What Kindaichi outlines is a situation in which all the students got similar notes except that the room number was different. In that case, all the killer had to do was remember which room number corresponded to which desk, note where the intended victim sat, and then head for that room afterward. It sort of requires that the killer could at least peek into the testing room, though, making the probability that it was a student or a teacher pretty high.
And at that point, the students all say they want to return to their classes because this has nothing to do with them – it’s just an annoyance (迷惑 – meiwaku). Now, if I was the detective, I’d hold them all for questioning, but apparently that’s not how things are done.
And with that, apparently everyone gets to leave or go back to their classes.
As Kindaichi, Miyuki, and Saki depart (with all three looking properly somber and critical of the student behavior they just witnessed), they are suddenly abducted and shoved into the back of a truck. I . . . have trouble imagining what the van could be used for. It has benches and windows, so it can’t be for cargo, but the benches don’t have seat belts, so it can’t be for people (not unless the driver wants a lawsuit from said people).
Well, the driver in this case is Li Bai Long (Wu Chun), an old friend of Kindaichi’s from the 2013 special who is apparently relying on Kindaichi’s goodwill. He wants to talk to Kindaichi about a villain who calls himself Hell’s Puppeteer (地獄の傀儡師 – jigoku no kairaishi). From a name like that, it’s pretty clear we’re talking about someone who manipulates others to commit the crimes – an evil mastermind. I have a love-hate relationship with evil masterminds. Some of them are positively delightful, but often they take the fun out of the proceedings because they don’t make good-faith attempts to conceal the crimes.
The real name of the puppeteer is Takato Yoichi, a fugitive at large who bills himself as a crime artist (犯罪芸術家 – hanzai geijutsuka – they make it sound like a legit occupation!). He’s on the run and wanted by Interpol.
But why bother Kindaichi with all this? Well, Li received a package, and Kindaichi opens it to find a dilapidated puppet and a note addressed to him, basically inviting him to the Gokumon Yobikou Training Camp Death Game. See what I mean about evil masterminds not making good-faith attempts to conceal the crimes? Inviting the detective! I bet he didn’t tell his puppet that he was going to do that!
Li thinks that Takato was pulling the strings behind the Hong Kong adventure in the 2013 episode, too, though even though this occurs to both him and Kindaichi, there doesn’t seem to be a reason behind the suspicion. Do all crimes have to be Takato’s fault? Well, that’s one thing about evil masterminds – it seems ludicrous that regular people driven to commit murders can come up with methods that would stump the cops, but if they got the method from a crime specialist like Takato, that makes more sense.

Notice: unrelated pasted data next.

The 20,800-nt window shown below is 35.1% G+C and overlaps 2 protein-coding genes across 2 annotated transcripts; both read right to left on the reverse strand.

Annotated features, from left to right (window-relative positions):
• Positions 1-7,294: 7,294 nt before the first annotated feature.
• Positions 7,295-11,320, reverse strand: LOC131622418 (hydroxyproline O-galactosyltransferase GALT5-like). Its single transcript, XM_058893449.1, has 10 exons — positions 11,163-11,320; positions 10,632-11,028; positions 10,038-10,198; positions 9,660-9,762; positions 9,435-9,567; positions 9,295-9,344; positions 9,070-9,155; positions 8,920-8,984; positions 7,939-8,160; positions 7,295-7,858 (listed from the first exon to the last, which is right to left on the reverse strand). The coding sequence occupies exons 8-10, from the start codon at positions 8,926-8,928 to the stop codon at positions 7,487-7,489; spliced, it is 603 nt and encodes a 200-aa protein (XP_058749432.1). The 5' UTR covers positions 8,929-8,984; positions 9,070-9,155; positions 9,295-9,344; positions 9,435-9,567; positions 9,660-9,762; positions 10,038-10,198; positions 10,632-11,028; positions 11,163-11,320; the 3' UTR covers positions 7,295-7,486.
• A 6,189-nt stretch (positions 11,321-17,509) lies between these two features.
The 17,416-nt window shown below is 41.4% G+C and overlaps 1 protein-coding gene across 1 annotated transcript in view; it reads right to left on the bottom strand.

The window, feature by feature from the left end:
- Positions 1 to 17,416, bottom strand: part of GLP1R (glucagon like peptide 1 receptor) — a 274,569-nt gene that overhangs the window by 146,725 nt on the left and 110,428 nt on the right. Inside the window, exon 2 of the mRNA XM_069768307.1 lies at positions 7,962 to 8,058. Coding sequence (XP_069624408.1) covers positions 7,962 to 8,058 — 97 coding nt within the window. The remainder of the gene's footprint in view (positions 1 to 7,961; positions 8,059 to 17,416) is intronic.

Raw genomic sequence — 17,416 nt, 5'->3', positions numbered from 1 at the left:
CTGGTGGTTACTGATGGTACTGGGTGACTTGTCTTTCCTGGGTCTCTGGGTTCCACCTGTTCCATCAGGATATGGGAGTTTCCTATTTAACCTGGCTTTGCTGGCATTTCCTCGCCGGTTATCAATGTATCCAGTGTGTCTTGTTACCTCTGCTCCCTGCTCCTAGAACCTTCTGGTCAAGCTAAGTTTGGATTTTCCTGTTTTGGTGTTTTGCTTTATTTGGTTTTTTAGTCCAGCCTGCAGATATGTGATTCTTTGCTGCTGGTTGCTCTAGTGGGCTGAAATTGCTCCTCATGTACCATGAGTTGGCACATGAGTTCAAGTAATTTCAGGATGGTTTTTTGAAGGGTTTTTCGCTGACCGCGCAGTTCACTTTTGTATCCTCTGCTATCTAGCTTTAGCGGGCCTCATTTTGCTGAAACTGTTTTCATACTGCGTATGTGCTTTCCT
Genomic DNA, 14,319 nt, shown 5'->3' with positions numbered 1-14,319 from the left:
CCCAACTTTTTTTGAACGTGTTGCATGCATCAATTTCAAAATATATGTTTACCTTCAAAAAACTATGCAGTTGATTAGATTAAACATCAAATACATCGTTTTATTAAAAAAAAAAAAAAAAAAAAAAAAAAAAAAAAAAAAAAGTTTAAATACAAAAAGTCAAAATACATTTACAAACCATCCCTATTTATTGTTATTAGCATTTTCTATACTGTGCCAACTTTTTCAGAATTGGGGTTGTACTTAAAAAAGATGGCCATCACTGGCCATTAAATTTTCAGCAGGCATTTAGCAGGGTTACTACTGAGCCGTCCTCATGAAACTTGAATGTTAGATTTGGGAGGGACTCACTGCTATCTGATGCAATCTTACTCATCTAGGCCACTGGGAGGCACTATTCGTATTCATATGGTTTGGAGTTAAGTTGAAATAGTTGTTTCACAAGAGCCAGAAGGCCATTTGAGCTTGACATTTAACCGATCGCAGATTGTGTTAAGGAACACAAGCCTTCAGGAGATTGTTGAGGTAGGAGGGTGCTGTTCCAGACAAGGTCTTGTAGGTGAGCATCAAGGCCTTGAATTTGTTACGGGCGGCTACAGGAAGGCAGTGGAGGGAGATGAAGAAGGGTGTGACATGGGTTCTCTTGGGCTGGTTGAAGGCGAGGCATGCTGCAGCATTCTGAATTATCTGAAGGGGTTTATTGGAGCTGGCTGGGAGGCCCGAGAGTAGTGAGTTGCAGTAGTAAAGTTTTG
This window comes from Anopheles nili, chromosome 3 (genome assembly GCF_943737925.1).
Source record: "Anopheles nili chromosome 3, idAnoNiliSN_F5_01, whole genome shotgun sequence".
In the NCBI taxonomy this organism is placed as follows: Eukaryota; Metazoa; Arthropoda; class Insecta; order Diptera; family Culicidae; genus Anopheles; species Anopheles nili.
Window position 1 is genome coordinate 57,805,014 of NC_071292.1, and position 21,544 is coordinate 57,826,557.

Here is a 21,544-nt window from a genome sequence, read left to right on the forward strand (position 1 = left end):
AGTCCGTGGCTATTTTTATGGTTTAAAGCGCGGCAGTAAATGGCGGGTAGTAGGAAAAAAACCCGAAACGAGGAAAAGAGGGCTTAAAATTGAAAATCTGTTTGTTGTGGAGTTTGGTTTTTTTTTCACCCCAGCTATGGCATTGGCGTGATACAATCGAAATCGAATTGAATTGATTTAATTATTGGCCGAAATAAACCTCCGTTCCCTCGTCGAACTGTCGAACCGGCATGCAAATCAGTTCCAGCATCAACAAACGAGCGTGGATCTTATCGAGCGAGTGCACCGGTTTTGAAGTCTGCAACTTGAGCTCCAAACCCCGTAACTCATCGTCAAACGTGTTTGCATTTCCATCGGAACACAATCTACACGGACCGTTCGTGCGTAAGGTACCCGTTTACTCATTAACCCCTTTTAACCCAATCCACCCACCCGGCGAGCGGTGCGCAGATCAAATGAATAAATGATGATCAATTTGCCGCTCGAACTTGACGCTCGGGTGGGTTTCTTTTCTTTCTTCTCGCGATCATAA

Oh, and just to taunt Kindaichi further, the puppeteer actually makes an appearance . . . and a disappearance . . .
. . . leaving behind another puppet. At this point, Kindaichi wonders why Miyuki was pushing him to attend the Gokumon Yobikou camp – something that was already part of Takato’s plan days ago based on Li getting that package. Miyuki says that she got a call from Kindaichi’s mother about his grades, asking Miyuki to convince him to attend the camp because he’s more likely to listen to her. Kindaichi notes, though, that his mother doesn’t know Miyuki’s cell phone number so . . . yeah, that was probably Takato or someone working for him.
Well, the gauntlet has been thrown and Kindaichi and his buddies are headed to Malaysia.
And when I say Malaysia, I actually mean Miscellaneous Dangerous Wilderness X, because unlike with Hong Kong, I don’t see anything sufficiently distinctive about the location that marks it out as Malaysia as opposed to another tropical area.
That’s because they’re basically in the backwoods – getting to their camp by canoe. While Miyuki and Kindaichi are messing around, Saki looks worried. It’s not the wilderness that concerns him – he seems to be looking back at their fellow camp-mates (you know, the guys who basically shrugged in response to the death of that guy back in Japan). But if Saki was in this the previous year, shouldn’t he be telling Kindaichi about all these guys if he knows them?
The students in the humanities department are going to be in the Taiyou (Sun) Lodge with teachers Tojima (Kasahara Hideyuki) and the masked teacher Akao (Narimiya Hiroki), while the science track students will be in the Gekkou (Moonlight) Lodge with Ujiie and Li, who is acting as a temp teacher. Wait a minute, did I say ‘masked teacher’?! And he’s being played by Narimiya-san, who’s always playing crazy bad guys? Umm . . . isn’t that a bit too obvious?
Actually, no effort is made to hide the fact that Akao is, in fact, Takato. The real question is who his puppets are.
The scene where Kindaichi is reluctant to give up his cell phone is a bit obvious . . .
. . . and as they go through the cavern, tiptoe their way around scorpions and tarantula . . .
. . . and onto the rope bridge . . .